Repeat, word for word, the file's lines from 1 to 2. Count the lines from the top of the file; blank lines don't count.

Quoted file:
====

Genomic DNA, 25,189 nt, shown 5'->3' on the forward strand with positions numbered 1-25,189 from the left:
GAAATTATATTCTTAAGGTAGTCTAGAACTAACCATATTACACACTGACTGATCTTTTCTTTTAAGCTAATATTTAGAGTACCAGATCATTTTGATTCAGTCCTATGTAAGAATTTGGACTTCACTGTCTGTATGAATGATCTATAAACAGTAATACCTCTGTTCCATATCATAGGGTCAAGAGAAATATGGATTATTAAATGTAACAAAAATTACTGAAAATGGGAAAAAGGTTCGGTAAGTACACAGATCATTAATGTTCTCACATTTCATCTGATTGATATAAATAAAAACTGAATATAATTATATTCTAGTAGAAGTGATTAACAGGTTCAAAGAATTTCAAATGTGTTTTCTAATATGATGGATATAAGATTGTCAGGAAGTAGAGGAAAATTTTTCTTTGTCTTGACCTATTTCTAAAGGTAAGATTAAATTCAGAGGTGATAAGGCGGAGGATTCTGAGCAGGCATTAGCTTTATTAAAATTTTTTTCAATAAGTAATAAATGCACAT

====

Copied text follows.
Genomic DNA, 25,189 nt, shown 5'->3' on the forward strand with positions numbered 1-25,189 from the left:
GAAATTATATTCTTAAGGTAGTCTAGAACTAACCATATTACACACTGACTGATCTTTTCTTTTAAGCTAATATTTAGAGTACCAGATCATTTTGATTCAGTCCTATGTAAGAATTTGGACTTCACTGTCTGTATGAATGATCTATAAACAGTAATACCTCTGTTCCATATCATAGGGTCAAGAGAAATATGGATTATTAAATGTAACAAAAATTACTGAAAATGGGAAAAAGGTTCGGTAAGTACACAGATCATTAATGTTCTCACATTTCATCTGATTGATATAAATAAAAACTGAATATAATTATATTCTAGTAGAAGTGATTAACAGGTTCAAAGAATTTCAAATGTGTTTTCTAATATGATGGATATAAGATTGTCAGGAAGTAGAGGAAAATTTTTCTTTGTCTTGACCTATTTCTAAAGGTAAGATTAAATTCAGAGGTGATAAGGCGGAGGATTCTGAGCAGGCATTAGCTTTATTAAAATTTTTTTCAATAAGTAATAAATGCACAT